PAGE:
New Project “SINPAIN”
Game-Changing Research Project “SINPAIN” Starts: Developing a Next-Generation Advanced Therapy for Knee Osteoarthritis
Tackling the pressing need for effective and economical osteoarthritis treatments
Donostia-San Sebastián, Spain, 17 May 2022 – Osteoarthritis is the most common chronic joint disorder worldwide, but there is no efficient treatment so far. Therefore, new medications are needed to improve the quality of life for those affected and reduce the high costs associated with this disease. Taking advantage of the explosion of RNA technologies in the last years, the SINPAIN project sets out to fill this gap by developing a safe, efficient and cost-effective small interfering RNA (siRNA)-based therapy combining RNA technology with improved intraarticular hyaluronic acid-based knee viscosupplement (IA-HA) containing tissue engineering tools, such as nanocarriers. Ultimately, the team aims to develop more personalised diagnostic and treatment options for different stages of osteoarthritis. Bringing together specialists from twelve partner institutions based in Europe and the US, SINPAIN receives a total funding of EUR 5,3 million from the Horizon Europe programme over the next four and half years.
Osteoarthritis is among the leading causes of physical disability with numbers rising. Currently, seven percent of the global population is affected. Patients mostly suffer from chronic pain, stiffness, tenderness and limited flexibility. From the current studies available, no specific cure for osteoarthritis exists and its severity varies from patient to patient. Besides the social burden and suffering associated with osteoarthritis, it also constitutes an economic strain for society. Medical costs can aggregate to over 10.000€ per patient annually. Osteoarthritis is a multifunctional disease, to which risk factors such as age, sex, obesity and genes contribute significantly. Older adults, and especially women, are disproportionately more often affected.
500 million patients worldwide are in need of novel therapy approaches
“Osteoarthritis patients depend on new treatments to alleviate chronic pain and slow disease progression. This degenerative disease is affecting an increasing number of people, who often endure a considerably reduced quality of life,” says project coordinator Dr Damien Dupin from the Spanish research organisation CIDETEC Nanomedicine. “There is a pressing and unmet global need, not only for effective therapeutic treatments, but also for understanding the causes and mechanisms of this disease and that’s where SINPAIN comes in.”
Various recommendations for the management of osteoarthritis, such as exercise and weight loss exist, but show only limited effects due to the lack of patient adherence. Oral anti-inflammatory drugs are also frequently prescribed, but have shown limited success and increased use can lead to gastric complications or other side effects. Moreover, local surgery is required in some cases and may create relief, but does not stop the progression of osteoarthritis.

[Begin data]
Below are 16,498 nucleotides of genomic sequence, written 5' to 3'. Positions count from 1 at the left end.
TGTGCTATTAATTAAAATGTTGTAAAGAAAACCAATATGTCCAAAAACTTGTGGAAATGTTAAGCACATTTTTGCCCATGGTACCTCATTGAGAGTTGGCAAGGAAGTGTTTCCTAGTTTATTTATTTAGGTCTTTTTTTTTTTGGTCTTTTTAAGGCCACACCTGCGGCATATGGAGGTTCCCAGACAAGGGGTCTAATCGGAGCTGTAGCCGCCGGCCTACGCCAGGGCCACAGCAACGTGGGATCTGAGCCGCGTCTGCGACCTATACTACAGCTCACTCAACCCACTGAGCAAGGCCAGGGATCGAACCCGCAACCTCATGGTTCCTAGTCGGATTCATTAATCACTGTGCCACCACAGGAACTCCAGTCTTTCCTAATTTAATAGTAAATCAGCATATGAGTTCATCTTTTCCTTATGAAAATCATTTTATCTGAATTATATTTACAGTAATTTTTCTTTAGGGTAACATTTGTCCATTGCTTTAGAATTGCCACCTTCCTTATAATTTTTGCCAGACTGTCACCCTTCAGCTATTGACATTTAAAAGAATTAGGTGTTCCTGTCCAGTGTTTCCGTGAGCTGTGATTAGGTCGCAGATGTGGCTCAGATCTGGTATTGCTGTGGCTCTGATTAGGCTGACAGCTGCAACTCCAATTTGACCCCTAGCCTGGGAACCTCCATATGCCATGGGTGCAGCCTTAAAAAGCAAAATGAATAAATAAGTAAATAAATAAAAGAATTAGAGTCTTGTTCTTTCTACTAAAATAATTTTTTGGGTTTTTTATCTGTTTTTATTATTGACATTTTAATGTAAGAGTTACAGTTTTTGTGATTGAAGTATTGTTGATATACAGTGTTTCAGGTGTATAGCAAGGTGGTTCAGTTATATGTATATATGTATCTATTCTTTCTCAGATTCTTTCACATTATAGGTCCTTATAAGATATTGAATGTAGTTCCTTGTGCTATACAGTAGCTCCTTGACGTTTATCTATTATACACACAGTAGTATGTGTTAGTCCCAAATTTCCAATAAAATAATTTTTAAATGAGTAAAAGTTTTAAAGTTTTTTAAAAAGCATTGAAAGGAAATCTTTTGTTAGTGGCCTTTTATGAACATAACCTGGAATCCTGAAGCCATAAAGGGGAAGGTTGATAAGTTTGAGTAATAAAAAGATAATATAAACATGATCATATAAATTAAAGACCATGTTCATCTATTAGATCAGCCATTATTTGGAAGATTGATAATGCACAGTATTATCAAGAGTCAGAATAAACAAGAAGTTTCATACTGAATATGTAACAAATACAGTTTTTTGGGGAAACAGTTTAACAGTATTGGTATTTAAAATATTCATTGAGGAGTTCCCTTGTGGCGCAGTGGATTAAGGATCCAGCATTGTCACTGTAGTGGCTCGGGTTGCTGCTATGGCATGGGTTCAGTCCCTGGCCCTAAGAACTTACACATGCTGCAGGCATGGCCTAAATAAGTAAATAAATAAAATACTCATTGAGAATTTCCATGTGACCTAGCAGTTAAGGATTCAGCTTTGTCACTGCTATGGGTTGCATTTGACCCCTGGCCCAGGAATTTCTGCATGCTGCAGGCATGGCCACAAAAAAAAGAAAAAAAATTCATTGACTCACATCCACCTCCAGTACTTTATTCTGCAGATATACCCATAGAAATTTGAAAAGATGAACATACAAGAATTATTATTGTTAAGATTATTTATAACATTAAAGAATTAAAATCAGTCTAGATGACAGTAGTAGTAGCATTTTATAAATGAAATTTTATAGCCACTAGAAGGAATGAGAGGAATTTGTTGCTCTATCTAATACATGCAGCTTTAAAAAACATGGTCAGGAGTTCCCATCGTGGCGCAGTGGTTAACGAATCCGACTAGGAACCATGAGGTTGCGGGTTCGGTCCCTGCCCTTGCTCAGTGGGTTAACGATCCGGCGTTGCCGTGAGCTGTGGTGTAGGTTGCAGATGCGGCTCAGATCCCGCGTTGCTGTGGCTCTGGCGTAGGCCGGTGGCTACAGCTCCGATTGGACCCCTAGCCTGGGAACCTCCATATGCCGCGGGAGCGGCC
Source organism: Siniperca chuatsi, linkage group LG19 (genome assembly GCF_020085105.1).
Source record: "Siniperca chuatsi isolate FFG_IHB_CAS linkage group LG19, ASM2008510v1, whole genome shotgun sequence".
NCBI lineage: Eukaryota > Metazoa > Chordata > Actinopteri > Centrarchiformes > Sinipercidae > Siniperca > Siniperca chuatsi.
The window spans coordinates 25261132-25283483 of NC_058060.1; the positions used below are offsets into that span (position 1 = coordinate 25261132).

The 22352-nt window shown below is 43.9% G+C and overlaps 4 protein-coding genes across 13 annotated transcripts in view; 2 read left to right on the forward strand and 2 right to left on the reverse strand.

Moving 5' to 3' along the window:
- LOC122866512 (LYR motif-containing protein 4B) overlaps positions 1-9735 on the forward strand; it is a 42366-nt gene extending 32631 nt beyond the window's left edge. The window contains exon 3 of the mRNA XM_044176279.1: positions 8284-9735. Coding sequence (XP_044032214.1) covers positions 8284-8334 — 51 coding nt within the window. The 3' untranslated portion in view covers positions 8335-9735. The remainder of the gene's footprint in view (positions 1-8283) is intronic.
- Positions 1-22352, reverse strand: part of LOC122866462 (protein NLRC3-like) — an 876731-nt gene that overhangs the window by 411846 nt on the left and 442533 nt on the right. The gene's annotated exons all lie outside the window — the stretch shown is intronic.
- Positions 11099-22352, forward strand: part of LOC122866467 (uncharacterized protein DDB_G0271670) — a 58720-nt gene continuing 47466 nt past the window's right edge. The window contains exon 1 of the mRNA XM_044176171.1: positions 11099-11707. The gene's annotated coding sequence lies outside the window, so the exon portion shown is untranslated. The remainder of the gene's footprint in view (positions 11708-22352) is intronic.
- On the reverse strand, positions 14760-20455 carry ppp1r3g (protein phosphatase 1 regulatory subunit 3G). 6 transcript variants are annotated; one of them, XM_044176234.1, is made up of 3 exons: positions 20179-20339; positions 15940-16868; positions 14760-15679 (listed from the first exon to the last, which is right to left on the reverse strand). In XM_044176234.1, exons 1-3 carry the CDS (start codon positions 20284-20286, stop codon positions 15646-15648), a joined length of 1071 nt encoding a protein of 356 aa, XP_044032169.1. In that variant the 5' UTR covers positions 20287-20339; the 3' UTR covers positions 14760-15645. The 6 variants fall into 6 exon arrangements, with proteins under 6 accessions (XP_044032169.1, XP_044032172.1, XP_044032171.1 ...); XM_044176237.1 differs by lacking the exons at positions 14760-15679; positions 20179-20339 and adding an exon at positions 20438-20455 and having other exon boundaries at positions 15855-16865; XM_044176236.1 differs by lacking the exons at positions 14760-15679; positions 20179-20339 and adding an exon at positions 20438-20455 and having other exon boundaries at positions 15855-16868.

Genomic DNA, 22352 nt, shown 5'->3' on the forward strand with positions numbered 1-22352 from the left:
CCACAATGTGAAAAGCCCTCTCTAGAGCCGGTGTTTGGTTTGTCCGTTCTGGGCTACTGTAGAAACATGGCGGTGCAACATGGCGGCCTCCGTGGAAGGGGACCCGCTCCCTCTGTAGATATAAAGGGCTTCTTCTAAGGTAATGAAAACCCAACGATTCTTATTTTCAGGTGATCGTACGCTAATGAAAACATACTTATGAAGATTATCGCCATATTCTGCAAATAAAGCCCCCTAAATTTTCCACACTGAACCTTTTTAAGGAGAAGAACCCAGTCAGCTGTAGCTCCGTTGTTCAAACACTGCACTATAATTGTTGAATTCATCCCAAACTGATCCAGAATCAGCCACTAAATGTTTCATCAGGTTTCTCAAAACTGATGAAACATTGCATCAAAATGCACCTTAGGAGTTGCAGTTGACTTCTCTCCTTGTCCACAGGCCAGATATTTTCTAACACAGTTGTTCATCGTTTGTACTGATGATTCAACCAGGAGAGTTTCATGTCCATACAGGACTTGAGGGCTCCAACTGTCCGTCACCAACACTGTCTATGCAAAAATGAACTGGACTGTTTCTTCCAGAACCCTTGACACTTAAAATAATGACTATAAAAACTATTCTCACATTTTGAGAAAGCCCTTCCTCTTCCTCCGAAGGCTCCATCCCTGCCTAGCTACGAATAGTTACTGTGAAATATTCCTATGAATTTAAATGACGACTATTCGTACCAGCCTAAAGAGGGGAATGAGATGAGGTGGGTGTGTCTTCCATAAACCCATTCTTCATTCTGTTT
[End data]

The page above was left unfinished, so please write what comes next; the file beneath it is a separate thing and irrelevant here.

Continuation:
The creation of a pioneering combined siRNA advanced therapy
In the past, cartilage loss was viewed as the driving problem of osteoarthritis, but this paradigm is evolving. Once considered a purely mechanical disease, caused by cartilage wear, without considering the complex structure, pathology, and interactions of this disease, it is now seen as a complex biological response, connecting biomechanics, inflammation, and the immune system. SINPAIN is based on the understanding that there is an interplaying mechanism of symptoms. Aiming to develop novel siRNA advanced therapy, the project will create models from biopsies of patients that allow a deep insight into knee osteoarthritis and will generate advanced siRNA-based products that help alleviate pain and slow down disease progression. The efficacy and safety of these nanotherapeutics will be validated in ex vivo and in vivo models that will be employed to elucidate biological mechanisms of the condition’s progression. Profiles of the patients will then allow machine-learning tools to deliver personalised therapies according to the individual disease stage.
“The social benefit that regenerative and personalised treatments could bring to osteoarthritis patients has been widely discussed in the past. SINPAIN’s approach has game-changing potential. Starting from a first-generation product, SINPAIN will increase complexity step by step and create a pipeline of four products for the four different stages of knee osteoarthritis. Available combined advanced treatments will be beneficial for osteoarthritis patients worldwide,” adds Dr Dupin. The SINPAIN consortium is multidisciplinary and international: twelve partners from nine countries will bring their expertise in key areas, such as advanced therapies, vectors, biomaterials, immunology, biologic safety, musculoskeletal research or regenerative medicine to the project. SINPAIN represents five EU member states, but also includes organisations from Iceland, the UK, the USA and Switzerland to tackle this global issue.